Steps to Financial Independence: Step 3

Photo: How will you pay for this emergency expense?

This is the third article detailing the steps to reaching financial independence.  To read more about the steps, then click on this page link.  To read more articles in this series click on the following links.  Step 1Step 2Step 4 and Step 5.

Air Conditioning goes out.

Car breaks down.

Sewer backs up.

Window breaks.

A blown tire.

Are you prepared for the next emergency in your life?

How many of these things have happened to you?  How many times have you had to use a credit card to fix these emergencies?  Do these type of expenses put stress on your monthly finances?  Can you pay these expenses with cash?

These items once affected me, when I blew a tire driving down I-10.  I was not expecting this expense and I definitely was not ready for this expense.  Life is full of little expenses and these expenses seem to hit the people who are broke the most.  New tires are no longer an emergency for my wife and I, but in 2011 it was an emergency for me.  I didn’t have the funds to pay for the new tires, so I had to take a pay day advance.

Now, we have an emergency fund built up based on the amount of expenses that we have on a monthly basis.  This is important, because whenever something comes up, we can just use the money that has been set aside for emergencies.  Thus, allowing an emergency to not affect the monthly budget.  

This step is all about making sure that you have money on hand to take care of life’s little emergencies.  We want you to be able to handle these emergencies without the emergencies getting in the way of your financial success.  I personally believe that your emergency fund should have at least 3-6 months of expenses.  The basis for whether you should have 3 or 6 months is dependent on whether the household has two incomes or one income and whether the jobs are stable.

If you only have one income in the household, then you should have 6 months of expenses saved.  This is because in the case of a lost job there would be no income in the household.  Having the six months of expenses on hand allows this family to search for a job, while still being able to pay the monthly expenses.  You would also have a six month emergency fund if either of the jobs in a household are unstable.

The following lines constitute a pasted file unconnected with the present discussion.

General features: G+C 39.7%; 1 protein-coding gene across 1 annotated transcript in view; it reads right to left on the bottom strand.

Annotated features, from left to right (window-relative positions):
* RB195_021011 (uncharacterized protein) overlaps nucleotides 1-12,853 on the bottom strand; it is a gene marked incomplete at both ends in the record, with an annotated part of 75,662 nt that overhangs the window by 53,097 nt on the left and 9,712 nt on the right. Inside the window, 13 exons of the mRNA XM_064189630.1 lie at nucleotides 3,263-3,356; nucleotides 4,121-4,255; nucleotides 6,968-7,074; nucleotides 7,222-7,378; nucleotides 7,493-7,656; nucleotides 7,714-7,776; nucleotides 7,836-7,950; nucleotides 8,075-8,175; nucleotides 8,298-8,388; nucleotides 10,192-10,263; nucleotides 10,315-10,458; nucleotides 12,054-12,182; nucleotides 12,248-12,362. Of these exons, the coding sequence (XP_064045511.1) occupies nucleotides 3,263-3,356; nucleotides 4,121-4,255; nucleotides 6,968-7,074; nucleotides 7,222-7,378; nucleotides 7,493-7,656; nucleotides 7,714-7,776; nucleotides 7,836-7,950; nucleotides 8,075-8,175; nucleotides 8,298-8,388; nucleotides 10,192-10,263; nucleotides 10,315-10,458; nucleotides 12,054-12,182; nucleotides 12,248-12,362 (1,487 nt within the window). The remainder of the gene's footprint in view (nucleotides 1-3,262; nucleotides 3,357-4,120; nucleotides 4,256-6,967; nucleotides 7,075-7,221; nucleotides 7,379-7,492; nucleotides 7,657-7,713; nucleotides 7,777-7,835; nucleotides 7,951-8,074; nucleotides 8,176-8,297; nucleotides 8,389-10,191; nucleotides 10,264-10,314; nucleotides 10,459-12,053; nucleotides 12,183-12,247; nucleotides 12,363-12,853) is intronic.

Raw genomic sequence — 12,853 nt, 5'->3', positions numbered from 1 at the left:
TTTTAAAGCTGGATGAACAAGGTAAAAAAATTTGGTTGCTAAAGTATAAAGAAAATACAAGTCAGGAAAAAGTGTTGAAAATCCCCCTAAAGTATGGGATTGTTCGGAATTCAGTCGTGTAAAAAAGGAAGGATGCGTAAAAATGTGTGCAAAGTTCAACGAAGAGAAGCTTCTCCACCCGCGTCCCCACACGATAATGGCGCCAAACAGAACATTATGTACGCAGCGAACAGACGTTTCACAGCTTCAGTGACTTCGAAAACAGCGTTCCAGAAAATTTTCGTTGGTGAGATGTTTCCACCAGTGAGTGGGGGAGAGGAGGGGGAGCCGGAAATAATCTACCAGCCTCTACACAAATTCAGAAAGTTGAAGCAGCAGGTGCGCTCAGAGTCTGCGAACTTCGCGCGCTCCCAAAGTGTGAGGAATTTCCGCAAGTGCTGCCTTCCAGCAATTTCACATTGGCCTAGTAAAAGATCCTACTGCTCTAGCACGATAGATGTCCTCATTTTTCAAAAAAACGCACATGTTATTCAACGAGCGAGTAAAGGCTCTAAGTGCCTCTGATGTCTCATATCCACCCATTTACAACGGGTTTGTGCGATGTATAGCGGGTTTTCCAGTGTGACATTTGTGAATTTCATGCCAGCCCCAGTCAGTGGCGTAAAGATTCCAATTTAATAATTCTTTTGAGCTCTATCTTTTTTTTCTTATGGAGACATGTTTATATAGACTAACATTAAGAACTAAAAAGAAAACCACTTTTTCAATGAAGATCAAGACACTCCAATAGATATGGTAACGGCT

On the other hand, a two income household with stable jobs only needs to have three months of expenses available.  My wife and I work in very stable industries, so we only have three months of expenses saved.  Just this year, I had an $800 car repair.  This repair did not bother or worry my wife and I.  Why not?  Because we had over $10,000 saved in case of an emergency.  This emergency was less than 10% of our savings.  We were prepared and it did not bother us.  

This leads me to next important point about an emergency fund.  An emergency fund gives you a sense of peace and it definitely allows you to have less stress.  One of the most the most stressful times in my life was when I blew my tire and I knew that I did not have the funds to pay for new tires.  That repair only cost $350.  But it stressed me out, because I was not prepared for any emergency.  It really is amazing to look at the difference between 2011 and 2015.  In 2011, I was stressed out about a $350 repair, but in 2015, I was not worried about an $800 repair.

Life is full of little emergencies.  Will you be prepared the next time something unexpected happens to you?  Do you want the peace that comes with having extra money saved?  Money, specifically the lack of money can be one of the most stressful things in life.  Take this opportunity to get your finances in order and build yourself a cushion between life’s emergencies.